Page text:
Mountains provide great scenery, and camping, but it’s necessary to drive up and down them with our RVs. Mountains keep us on our toes. Some mountains are more of a challenge than others, but any hilly road deserves respect. Those who are accustomed to steep hills and
crooked roads know that there is a different set of rules in force than the one you use on the flatlands.
It takes power to climb. When you are buying a travel trailer, make sure that you’ve selected a tow vehicle that is
matched to the load. Be aware that sometimes vehicle dealers do not always know all the answers, or perhaps they just want to move a vehicle that’s sat too long on the lot. If you’re preparing to buy, then do research, research, research. Ask questions, and don’t accept partial unsatisfactory answers. And this goes both for tow vehicles, and trailers, or motorhomes.
You don’t want to be the one hauling a massive 5th wheel on the highway when your truck’s manual says that the load is too big. Yes, it may pull it, but the heavy RV is more than the frame, springing, tires, and brakes were designed to handle.
Make sure that you have a transmission cooler. A car or truck’s oil can get very hot under a constant heavy load such as a long climb. Not too long ago, I climbed to over 10,000 feet in 2nd gear. It was a 16 mile grind, yet there was no overheating.
It’s always a shocker when you start to loose speed. Sometimes the road does not appear to be climbing very steeply, and you start to wonder if there is some problem. Be prepared to shift to a lower gear, then just climb the mountain and enjoy it. Look at the beauty of the place and learn to love the mountains. There may be sometimes 10-20 mile per hour curves, and if you are going up be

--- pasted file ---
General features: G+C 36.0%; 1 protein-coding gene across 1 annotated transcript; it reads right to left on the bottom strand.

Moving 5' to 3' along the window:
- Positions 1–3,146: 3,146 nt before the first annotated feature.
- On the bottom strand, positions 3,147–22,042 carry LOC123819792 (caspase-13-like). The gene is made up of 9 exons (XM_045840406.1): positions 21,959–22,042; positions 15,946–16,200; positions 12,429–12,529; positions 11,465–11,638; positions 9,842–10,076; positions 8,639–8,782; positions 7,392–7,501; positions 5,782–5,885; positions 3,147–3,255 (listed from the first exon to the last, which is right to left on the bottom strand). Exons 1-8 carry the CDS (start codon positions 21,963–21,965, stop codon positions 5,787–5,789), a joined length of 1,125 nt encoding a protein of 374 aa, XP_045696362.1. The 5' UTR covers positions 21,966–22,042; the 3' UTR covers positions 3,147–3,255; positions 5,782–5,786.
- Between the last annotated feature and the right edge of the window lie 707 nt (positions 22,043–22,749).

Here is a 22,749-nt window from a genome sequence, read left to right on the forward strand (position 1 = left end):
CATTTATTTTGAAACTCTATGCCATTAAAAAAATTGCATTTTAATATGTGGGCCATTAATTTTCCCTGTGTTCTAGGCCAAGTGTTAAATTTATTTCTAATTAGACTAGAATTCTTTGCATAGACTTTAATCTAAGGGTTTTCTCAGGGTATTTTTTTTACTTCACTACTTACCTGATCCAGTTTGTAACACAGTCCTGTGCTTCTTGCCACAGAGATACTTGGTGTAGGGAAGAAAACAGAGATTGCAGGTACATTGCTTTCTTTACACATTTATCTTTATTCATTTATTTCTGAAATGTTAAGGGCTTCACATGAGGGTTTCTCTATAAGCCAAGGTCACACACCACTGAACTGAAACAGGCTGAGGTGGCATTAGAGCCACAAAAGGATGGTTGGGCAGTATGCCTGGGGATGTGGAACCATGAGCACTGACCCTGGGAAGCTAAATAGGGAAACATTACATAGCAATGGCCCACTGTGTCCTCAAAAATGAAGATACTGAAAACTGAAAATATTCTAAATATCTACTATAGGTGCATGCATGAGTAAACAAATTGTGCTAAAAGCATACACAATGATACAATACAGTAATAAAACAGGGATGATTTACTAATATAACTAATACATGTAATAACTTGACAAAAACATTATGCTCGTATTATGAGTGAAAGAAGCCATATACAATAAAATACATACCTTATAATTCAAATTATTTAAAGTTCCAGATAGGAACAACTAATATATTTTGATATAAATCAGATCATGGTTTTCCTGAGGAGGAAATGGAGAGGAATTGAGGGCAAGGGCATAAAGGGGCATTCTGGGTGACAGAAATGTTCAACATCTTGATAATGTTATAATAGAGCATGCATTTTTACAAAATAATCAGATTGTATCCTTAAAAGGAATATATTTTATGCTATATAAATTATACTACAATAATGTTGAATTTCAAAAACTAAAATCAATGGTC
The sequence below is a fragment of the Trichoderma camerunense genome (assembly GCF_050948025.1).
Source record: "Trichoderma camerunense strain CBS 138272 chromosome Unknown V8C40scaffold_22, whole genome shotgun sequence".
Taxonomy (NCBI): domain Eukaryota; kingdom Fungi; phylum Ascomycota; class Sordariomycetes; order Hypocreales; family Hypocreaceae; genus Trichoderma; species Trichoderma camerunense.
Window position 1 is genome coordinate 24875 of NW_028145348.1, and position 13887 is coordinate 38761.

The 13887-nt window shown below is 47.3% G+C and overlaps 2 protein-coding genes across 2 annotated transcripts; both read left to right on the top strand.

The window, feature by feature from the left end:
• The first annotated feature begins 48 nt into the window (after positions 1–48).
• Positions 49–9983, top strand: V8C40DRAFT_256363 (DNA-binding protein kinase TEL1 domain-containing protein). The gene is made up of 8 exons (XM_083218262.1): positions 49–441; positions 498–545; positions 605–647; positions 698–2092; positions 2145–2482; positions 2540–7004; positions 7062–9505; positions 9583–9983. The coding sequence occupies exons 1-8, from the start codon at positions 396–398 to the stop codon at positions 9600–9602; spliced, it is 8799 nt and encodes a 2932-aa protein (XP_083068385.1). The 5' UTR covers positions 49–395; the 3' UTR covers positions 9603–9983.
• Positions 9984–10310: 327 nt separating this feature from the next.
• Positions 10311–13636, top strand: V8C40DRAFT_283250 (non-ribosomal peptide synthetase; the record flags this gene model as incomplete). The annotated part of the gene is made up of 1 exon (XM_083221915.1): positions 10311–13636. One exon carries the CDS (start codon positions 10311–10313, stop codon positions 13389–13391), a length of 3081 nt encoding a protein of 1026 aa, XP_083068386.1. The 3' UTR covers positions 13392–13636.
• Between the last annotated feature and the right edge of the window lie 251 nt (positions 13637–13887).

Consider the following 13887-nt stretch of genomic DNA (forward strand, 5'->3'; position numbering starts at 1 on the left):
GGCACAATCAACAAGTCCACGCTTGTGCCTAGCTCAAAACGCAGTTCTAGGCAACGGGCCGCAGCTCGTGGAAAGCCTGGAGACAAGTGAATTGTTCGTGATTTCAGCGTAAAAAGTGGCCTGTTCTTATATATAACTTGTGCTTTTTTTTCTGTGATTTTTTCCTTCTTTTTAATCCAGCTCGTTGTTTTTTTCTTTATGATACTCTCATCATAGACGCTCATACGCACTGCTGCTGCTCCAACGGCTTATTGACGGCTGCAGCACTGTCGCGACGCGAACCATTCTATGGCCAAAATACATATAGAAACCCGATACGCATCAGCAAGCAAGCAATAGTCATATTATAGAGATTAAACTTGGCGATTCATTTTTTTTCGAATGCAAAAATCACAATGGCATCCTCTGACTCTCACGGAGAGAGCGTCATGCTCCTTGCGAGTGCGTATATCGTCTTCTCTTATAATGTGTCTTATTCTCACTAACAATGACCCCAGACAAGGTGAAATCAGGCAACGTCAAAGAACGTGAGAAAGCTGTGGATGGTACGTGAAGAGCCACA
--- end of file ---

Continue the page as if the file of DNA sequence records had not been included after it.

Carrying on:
prepared for what follows, and that may be a steep climb. Just be prepared for the fact that you are not going to win any speed records. Be courteous to faster cars and on straight stretches move over to the right a little so the one behind can see past you. Most will pass. It will be easy for them, unless you are the type that speeds up and won’t let them past. And of course we know that no RVer would do that. It’s a black mark against our whole RVing family.
Many people are frightened of descending. When it’s time to come down, gear back. Drive down hills as if you have something to save other than time. You have, you know, your life, and that of your family’s. On some grades, even low gear will not hold you back. You are going to have to use your brakes. Avoid using them steadily. Let the speed build up a bit, and then slow it down with your brakes. This way you can get some cooling of the brakes in between applications.
If you a driving a motorhome with a car in tow, use a system like the Brake Buddy to apply the brakes in the car. A four thousand pound car can push you pretty good, not only on steep hills, but also when traffic conditions force you to stop quickly, and will certainly help your motorhome brakes heat up, and also wear more rapidly. Inspect your trailer brakes before beginning your vacation, and make sure they are pulling evenly. Now, go out and enjoy the trip.
For more than four decades James Stoness has travelled the roads of North America, photographing and writing about what he has seen. His travel articles and beautiful pictures have been published in several magazines and newspapers. He is also the author of five western novels. Visit him at StonessRvTravel.com